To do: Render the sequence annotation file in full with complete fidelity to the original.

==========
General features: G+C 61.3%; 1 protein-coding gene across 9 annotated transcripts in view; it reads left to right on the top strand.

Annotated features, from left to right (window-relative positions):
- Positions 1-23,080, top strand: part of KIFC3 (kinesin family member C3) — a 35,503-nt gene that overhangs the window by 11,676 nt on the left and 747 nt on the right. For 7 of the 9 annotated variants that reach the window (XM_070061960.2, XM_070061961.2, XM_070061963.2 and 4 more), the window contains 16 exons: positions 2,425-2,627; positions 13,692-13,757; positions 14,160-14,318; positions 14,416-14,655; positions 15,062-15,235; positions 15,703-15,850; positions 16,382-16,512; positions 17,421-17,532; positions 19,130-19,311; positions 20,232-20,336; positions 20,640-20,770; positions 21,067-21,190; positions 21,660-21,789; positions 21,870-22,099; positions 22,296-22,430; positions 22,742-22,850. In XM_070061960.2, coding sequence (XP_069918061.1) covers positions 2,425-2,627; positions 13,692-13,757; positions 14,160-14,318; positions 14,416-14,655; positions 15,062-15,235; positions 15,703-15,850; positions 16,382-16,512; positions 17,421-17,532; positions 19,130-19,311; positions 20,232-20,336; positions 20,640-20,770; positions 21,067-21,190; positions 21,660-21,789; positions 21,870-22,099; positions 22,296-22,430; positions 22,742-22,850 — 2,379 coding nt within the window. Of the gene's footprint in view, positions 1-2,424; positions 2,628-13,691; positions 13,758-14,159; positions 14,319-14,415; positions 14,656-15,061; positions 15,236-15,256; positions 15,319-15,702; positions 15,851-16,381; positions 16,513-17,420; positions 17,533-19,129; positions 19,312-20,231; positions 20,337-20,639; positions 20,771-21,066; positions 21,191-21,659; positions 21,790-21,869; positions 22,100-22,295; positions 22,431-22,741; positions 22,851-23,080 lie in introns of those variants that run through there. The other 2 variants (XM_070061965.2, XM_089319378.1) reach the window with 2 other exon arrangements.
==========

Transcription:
General features: G+C 61.3%; 1 protein-coding gene across 9 annotated transcripts in view; it reads left to right on the top strand.

Annotated features, from left to right (window-relative positions):
- Positions 1-23,080, top strand: part of KIFC3 (kinesin family member C3) — a 35,503-nt gene that overhangs the window by 11,676 nt on the left and 747 nt on the right. For 7 of the 9 annotated variants that reach the window (XM_070061960.2, XM_070061961.2, XM_070061963.2 and 4 more), the window contains 16 exons: positions 2,425-2,627; positions 13,692-13,757; positions 14,160-14,318; positions 14,416-14,655; positions 15,062-15,235; positions 15,703-15,850; positions 16,382-16,512; positions 17,421-17,532; positions 19,130-19,311; positions 20,232-20,336; positions 20,640-20,770; positions 21,067-21,190; positions 21,660-21,789; positions 21,870-22,099; positions 22,296-22,430; positions 22,742-22,850. In XM_070061960.2, coding sequence (XP_069918061.1) covers positions 2,425-2,627; positions 13,692-13,757; positions 14,160-14,318; positions 14,416-14,655; positions 15,062-15,235; positions 15,703-15,850; positions 16,382-16,512; positions 17,421-17,532; positions 19,130-19,311; positions 20,232-20,336; positions 20,640-20,770; positions 21,067-21,190; positions 21,660-21,789; positions 21,870-22,099; positions 22,296-22,430; positions 22,742-22,850 — 2,379 coding nt within the window. Of the gene's footprint in view, positions 1-2,424; positions 2,628-13,691; positions 13,758-14,159; positions 14,319-14,415; positions 14,656-15,061; positions 15,236-15,256; positions 15,319-15,702; positions 15,851-16,381; positions 16,513-17,420; positions 17,533-19,129; positions 19,312-20,231; positions 20,337-20,639; positions 20,771-21,066; positions 21,191-21,659; positions 21,790-21,869; positions 22,100-22,295; positions 22,431-22,741; positions 22,851-23,080 lie in introns of those variants that run through there. The other 2 variants (XM_070061965.2, XM_089319378.1) reach the window with 2 other exon arrangements.